Anyway, wish good luck for you with your health and maybe we can share here info about other possibilities and life after study. Btw when did you stop getting the medicine? I got my last shot a month ago so should expect getting worse as we speak.

    All the best,
    MM

    • Hi MM, I hope you’re still around and will read this response. When your comment first came in I was in a bad cycle, and then I forgot about it- you know how that goes. I actually am involved in my second CGRP study now, and this time I am having much better results. I’m sorry you are having such a hard time; I totally understand – although not about Finland. 😉 Thank you and take care.

  3. Just found your site. You are a migraine warrior!! I don’t know how you can have a migraine and still go to work! I an 58 years old and have had migraines since I was 13, some years were worse than others. Lately they have been really bad, last month it was 23 days and after two injections of Imetrex and a trip to ER I finally got it to calm down 4 days later….God bless you and stay strong.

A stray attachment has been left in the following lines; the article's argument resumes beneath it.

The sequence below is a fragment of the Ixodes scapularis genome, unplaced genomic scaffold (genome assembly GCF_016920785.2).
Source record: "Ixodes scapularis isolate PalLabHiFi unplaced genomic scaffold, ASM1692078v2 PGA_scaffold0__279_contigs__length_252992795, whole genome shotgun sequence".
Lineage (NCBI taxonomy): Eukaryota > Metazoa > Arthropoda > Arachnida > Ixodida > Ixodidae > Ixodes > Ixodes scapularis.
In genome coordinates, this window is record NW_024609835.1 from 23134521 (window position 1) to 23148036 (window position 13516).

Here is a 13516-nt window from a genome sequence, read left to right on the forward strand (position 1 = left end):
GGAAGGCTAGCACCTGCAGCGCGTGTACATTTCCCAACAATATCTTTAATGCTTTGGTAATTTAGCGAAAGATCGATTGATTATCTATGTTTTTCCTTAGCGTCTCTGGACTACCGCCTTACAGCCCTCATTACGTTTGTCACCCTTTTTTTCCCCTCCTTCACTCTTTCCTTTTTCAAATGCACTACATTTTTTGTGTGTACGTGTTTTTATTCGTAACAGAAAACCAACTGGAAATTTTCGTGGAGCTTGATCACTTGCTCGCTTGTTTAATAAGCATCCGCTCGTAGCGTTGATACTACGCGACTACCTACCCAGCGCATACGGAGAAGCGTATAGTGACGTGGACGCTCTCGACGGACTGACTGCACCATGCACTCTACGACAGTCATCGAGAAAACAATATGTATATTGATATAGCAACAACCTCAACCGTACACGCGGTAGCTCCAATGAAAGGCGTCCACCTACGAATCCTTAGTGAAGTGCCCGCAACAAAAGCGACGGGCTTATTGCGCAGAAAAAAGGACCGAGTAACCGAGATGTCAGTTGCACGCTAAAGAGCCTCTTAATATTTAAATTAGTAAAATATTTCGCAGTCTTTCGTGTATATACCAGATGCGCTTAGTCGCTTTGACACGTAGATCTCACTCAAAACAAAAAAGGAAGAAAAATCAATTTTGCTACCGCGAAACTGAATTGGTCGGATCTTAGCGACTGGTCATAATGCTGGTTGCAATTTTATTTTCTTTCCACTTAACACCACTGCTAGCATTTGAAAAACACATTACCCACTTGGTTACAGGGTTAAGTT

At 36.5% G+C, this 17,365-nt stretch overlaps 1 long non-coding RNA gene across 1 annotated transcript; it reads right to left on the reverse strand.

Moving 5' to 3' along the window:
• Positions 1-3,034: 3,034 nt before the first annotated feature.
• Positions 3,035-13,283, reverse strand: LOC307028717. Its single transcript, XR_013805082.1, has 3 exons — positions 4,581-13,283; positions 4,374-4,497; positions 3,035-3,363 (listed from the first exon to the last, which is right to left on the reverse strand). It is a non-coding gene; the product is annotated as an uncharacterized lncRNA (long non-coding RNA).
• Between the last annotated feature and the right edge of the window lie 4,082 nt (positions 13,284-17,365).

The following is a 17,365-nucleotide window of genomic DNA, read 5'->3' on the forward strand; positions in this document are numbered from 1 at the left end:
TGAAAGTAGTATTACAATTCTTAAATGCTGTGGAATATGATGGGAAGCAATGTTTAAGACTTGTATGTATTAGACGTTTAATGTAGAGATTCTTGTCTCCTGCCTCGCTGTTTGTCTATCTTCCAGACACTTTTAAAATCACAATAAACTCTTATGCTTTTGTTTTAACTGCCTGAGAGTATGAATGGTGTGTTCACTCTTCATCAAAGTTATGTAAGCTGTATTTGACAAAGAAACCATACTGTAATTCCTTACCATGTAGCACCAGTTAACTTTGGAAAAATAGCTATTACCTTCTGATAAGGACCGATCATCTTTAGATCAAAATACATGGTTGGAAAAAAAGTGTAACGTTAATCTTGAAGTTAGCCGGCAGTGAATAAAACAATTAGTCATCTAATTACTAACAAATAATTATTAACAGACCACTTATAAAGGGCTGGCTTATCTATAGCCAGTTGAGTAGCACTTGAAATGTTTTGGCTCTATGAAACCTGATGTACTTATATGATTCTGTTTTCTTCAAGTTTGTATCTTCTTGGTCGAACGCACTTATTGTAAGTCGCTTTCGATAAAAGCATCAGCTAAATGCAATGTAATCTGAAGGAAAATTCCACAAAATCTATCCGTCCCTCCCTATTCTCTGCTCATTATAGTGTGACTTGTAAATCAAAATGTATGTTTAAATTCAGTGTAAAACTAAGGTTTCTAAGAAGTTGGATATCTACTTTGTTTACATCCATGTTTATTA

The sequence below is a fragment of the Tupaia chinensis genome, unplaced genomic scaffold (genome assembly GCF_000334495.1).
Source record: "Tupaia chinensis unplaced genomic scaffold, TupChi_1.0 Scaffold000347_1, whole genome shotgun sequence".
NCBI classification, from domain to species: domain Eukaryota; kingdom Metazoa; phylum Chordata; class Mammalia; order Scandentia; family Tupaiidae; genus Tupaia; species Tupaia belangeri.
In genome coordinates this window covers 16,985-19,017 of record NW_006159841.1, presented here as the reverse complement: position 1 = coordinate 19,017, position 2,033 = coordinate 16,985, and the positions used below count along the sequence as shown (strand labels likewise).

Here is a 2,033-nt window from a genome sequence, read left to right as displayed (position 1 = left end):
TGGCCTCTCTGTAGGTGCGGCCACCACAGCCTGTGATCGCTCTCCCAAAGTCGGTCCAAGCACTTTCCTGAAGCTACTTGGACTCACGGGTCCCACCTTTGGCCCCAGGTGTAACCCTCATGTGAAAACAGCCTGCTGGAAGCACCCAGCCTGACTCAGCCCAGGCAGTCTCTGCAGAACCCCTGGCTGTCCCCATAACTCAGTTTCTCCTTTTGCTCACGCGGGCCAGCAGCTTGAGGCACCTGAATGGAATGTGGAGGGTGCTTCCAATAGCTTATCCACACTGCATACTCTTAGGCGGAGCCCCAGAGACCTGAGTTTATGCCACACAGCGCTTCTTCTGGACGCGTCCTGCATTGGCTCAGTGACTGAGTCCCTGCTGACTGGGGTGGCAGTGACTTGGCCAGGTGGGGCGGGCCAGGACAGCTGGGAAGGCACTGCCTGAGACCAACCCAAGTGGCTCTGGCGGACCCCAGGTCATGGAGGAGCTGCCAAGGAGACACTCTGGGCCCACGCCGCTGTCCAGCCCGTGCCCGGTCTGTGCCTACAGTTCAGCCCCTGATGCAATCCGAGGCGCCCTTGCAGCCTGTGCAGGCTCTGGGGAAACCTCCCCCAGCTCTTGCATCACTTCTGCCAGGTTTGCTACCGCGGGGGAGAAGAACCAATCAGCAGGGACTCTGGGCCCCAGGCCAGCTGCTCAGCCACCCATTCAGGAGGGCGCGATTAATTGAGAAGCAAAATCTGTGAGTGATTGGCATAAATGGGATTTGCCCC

• Hi Dee! Thank you so much for your kind words. Actually, I can no longer work a “real” job. I had to quit my full time position in early 2013 and collect disability. Since about last year, I have been able to begin working VERY part time at a microbrewery (4 hours per week!) and be an active “stage parent” in my girls’ dance and theatre activities. I also have added working from home on a local online news journal. But I still couldn’t go to a job for eight hours every day. “after 2 injections and a trip to the ER I finally got it to calm down” sounds just like me, 23 days as well, so believe me I know where you’re coming from. I appreciate everyone’s support. Have you joined migraine.com? I write there as well and it is a very supportive online community. You stay strong too Dee! ❤